Ricotta cheese, a delightful Italian creation, is a fresh cheese that originated in Italy and is now enjoyed worldwide. It is renowned for its smooth and velvety texture due to its high moisture content. It has a subtle and delicate flavor with a slightly sweet and milky taste. The cheese is versatile and can be used in sweet and savory dishes, making it a staple ingredient in Italian cuisine. 

Whether you're a seasoned foodie or a curious beginner, with just a few simple steps and minimal effort, you can easily create your very own batch of this delicious cheese in the comfort of your home and enjoy it in a variety of dishes from lasagna to cannoli.

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  • 4 cups whole milk
  • 2 cups heavy cream
  • 1 tsp salt optional
  • 3 tbsp rice wine vinegar (or lemon juice) see notes


  1. Line a colander or mesh strainer with a moistened cheesecloth, or evenly spread coffee filters to cover the colander.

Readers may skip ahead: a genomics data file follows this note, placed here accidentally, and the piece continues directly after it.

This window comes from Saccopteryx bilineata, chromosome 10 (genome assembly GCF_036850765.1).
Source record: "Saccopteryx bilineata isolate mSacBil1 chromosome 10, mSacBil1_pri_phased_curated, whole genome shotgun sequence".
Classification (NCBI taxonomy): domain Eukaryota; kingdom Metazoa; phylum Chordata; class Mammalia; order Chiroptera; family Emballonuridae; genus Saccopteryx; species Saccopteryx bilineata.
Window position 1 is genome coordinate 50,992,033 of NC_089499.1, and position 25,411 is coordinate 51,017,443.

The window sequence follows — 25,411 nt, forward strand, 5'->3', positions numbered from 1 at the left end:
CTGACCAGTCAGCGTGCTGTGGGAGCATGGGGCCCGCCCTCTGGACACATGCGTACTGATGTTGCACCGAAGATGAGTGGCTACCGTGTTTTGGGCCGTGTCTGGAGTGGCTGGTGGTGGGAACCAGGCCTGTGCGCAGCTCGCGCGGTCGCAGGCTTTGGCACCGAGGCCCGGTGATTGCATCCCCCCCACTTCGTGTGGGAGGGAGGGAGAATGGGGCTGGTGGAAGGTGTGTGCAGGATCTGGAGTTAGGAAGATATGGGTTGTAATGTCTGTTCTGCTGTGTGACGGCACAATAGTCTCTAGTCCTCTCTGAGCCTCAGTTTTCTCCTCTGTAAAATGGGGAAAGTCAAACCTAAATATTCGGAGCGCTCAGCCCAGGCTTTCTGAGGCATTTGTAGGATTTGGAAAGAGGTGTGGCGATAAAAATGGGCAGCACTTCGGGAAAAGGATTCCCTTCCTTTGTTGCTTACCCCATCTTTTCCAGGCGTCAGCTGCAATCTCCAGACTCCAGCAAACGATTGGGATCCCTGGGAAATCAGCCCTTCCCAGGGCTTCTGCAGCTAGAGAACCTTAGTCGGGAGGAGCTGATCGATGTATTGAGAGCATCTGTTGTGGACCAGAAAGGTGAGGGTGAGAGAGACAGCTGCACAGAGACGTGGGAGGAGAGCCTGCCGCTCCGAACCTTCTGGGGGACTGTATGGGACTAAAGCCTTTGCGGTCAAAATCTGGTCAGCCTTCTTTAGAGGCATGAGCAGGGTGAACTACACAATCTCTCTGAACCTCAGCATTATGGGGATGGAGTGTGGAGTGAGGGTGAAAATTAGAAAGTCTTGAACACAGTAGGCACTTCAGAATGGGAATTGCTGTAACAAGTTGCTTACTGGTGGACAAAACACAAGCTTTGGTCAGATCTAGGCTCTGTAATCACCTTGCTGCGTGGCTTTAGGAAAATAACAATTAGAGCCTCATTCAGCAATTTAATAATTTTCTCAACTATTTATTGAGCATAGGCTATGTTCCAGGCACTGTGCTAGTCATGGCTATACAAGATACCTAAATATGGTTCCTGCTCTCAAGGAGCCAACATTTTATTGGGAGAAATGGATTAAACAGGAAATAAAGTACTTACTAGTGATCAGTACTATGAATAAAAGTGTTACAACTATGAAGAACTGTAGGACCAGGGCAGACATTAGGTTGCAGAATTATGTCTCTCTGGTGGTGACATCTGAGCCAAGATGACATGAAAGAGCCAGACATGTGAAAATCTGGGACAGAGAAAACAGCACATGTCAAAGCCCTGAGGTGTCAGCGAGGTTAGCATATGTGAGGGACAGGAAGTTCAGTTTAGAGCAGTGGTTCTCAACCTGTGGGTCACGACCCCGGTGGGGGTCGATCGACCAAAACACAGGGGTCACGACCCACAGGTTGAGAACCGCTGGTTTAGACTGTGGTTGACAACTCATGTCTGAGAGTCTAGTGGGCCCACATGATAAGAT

2. Add milk and heavy cream to a heavy-bottomed pot. Stir in salt, if using.
  3. On medium heat, bring to a rolling boil, stirring occasionally.
  4. Add vinegar, or lemon juice to the pot and remove from heat. Stir until the milk begins to curdle. Let sit for 5 minutes, then strain the curds from the whey using the prepared colander. Let the ricotta strain for at least 20 minutes. 
  5. Use immediately or place ricotta in an airtight container and refrigerate for 3-4 days.


  • Milk: For cheese that is lighter in fat, you can substitute 2% milk in place of the whole milk. It will be less creamy, but still delicious.
  • Vinegar: You can substitute distilled white vinegar, white wine vinegar, or lemon juice in place of the rice wine vinegar.
  • Cheesecloth: If you don't have cheesecloth, I highly recommend it. It's an inexpensive kitchen essential and it's reusable. You can substitute by using coffee filters to line the colander. A fine mesh strainer would also work in a pinch.
  • Strain time: If you want a soft-textured ricotta, which is great for whipping or desserts, then strain for 20 minutes. The longer it strains, the grainier in texture it will be.